When you have taken the cutting, place it in a small, plastic, nursery pot with drainage holes, and offer much indirect light and warm ambient. This propagation takes longer than the water one and it might even be unsuccessful, which you will know if no leaves appear after several weeks.
With baby plants, roots need to grow first and then leaves, which even tend to be droopy, because tiny roots aren’t able to absorb enough nutrients for them to grow properly.
The point is – when you see a baby leaf you have propagated your plant successfully!
Propagation from Seeds
This type of propagation is the most complicated, the longest and the least efficient one. The problem is that most indoor Monsteras won’t grow flowers, which means you won’t be able to get your hand on any seeds.
However, you can always purchase them online from professional growers. If you decide to do this, be careful not to be deceived, as some sellers offer fake seeds!
Once you have bought the seed, you will need to put it in a pot with a high-quality potting mix and all the other conditions (light, temperature, humidity, and water). You should cover the pot with a transparent plastic film that will increase humidity and temperature thanks to the greenhouse effect it causes.
Seed propagation will take up to several months to show its results, thus I hope you are patient!
Monstera Variegata Pests, Problems and Solutions
When it comes to pests, there aren’t any that impose a serious threat to this plant, however, it can get infected with spider mites, scale insects or get fungal spots or root rot caused by bacteria. All of these can be treated easily, even with home remedies, so don’t be afraid if you encounter any.
- Spider mites – these boring little creatures feed on your plant and suck on its sap, literally sucking the life out of it. Luckily, they are noticed easily, because they create a dust-like film all over it. If your plant has too many spider mites, remove the infected leaves, and apply a homemade soap solution.
It is made by mixing 4lt of water (1 gallon) and 3-4 tablespoons of liquid soap. Pour this solution into a spray bottle and spray abundantly all over the plant, especially on the leaves’ undersides every 6 days.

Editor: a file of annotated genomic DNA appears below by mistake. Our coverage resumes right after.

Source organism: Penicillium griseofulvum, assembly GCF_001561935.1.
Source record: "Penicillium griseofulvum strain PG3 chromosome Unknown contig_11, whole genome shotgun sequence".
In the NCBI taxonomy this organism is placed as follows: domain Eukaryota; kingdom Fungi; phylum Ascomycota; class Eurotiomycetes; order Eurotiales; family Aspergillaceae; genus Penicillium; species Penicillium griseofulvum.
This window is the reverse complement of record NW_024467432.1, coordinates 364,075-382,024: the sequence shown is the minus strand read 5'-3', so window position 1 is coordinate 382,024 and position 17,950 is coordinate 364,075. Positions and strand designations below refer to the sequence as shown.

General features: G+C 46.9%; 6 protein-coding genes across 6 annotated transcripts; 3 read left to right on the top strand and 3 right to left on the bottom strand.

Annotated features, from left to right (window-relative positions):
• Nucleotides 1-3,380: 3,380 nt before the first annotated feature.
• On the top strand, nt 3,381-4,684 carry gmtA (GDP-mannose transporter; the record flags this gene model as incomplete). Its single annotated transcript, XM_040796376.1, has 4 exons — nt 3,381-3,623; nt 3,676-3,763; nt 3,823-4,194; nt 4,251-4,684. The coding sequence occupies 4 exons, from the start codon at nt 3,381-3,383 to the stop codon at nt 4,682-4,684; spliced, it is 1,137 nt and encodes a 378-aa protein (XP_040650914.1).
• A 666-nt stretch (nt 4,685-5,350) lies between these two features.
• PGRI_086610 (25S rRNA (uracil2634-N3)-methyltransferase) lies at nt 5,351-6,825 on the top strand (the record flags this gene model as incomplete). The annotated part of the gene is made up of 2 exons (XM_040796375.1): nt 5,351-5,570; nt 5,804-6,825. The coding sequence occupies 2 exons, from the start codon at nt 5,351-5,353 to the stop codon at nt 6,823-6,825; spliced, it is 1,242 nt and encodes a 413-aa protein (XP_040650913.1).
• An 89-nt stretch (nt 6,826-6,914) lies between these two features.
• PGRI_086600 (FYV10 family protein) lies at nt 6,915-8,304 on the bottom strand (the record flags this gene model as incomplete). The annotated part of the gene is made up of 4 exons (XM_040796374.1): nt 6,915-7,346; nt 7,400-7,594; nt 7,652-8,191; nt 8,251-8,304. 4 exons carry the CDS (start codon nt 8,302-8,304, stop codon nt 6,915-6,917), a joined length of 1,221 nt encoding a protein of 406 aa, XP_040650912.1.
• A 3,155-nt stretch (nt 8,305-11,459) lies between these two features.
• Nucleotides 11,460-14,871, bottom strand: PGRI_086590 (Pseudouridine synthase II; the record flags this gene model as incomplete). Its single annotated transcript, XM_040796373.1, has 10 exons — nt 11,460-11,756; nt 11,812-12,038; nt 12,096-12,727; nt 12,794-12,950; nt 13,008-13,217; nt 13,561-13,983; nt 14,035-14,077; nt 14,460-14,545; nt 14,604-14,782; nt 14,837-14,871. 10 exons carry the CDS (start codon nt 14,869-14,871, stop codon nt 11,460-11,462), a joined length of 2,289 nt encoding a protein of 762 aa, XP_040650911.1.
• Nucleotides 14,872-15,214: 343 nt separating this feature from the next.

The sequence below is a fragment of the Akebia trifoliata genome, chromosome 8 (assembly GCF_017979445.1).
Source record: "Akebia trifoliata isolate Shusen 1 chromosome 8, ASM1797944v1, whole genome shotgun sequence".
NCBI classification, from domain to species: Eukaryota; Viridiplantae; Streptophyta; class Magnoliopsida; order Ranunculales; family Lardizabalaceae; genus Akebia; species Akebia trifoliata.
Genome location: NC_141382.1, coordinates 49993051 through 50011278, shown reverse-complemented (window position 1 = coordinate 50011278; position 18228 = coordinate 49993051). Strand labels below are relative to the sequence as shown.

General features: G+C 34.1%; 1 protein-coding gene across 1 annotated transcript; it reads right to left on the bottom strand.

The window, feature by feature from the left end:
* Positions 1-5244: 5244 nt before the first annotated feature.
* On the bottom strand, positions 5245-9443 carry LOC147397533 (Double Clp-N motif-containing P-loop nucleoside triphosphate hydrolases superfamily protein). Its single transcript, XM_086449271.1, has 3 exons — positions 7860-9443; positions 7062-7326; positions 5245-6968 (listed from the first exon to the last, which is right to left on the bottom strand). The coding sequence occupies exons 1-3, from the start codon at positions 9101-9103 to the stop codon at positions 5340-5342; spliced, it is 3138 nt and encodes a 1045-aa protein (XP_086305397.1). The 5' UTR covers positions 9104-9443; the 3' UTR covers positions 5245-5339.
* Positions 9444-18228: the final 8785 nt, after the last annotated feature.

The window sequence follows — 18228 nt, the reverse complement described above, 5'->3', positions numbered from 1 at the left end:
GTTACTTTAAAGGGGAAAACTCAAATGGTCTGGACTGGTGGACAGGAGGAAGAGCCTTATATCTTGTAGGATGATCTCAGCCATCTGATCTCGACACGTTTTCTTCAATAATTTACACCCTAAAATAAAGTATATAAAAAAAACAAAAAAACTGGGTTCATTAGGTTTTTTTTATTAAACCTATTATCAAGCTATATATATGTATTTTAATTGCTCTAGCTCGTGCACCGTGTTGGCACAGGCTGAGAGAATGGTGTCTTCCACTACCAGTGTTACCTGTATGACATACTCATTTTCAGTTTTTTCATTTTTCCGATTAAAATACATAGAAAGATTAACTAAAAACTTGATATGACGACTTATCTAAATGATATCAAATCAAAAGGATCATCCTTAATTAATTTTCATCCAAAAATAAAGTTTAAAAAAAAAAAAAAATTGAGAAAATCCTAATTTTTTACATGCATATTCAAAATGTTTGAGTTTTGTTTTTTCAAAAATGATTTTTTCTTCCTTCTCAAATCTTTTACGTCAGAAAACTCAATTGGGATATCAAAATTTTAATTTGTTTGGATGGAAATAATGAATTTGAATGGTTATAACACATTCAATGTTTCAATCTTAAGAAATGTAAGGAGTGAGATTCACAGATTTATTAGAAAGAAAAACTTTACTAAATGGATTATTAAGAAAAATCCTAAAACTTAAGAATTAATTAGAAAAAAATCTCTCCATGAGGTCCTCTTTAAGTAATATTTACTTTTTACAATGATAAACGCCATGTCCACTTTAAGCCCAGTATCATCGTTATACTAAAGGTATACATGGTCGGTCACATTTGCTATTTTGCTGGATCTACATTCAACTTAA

- Scale insects – they can be quite hard to see because once they reach the adult stage they stop moving and burry themselves in various parts of a plant. They look like small bumps that can be seen mostly on stems and twigs. The best solution for this pest is a 100% pure cold-pressed neem seed oil. Please read the instruction carefully before applying it!
- Leaf spots – These are usually a sign of fungal infection and either brown or yellow thanks to the fungi colonies. A very good remedy for this issue is a copper-containing fungicidal spray that eliminates all kinds of leaf spots very efficiently.
Common problems and solutions
Besides pests, one of the most common problems not just for this, but for many other plants are yellow leaves. Many people see them and wonder what do they exactly mean. The issue is that they are a consequence of various problems – for example, your Monstera Adansonii is overwatered and is suffering from it.
Thus, if you see that there is too much moisture, or it is sitting in the still water, then you know what to do – we covered it at the beginning of this article.
Another potential problem is that it is exposed to too much direct light. In case leaves have turned completely yellow and are drying out, you should simply accept the fact that they should be pruned and removed. However, your plant is still alive and will grow other ones.
Another question is – when haveyou last re-potted your Monstera? If you’ve had it for a while and it has kept growing without you moving it to a bigger pot, it means it has outgrown it and the whole root system is too cramped in a small space.
A Final Word
My dear readers, I hope that this article shed some light on caring for this beautiful tropical plant and that it will encourage you to dive into a new plant-growing world.
All of this might seem like a lot of information, but when you this theoretical knowledge into practice only once, you will see how simple and common-sense everything is!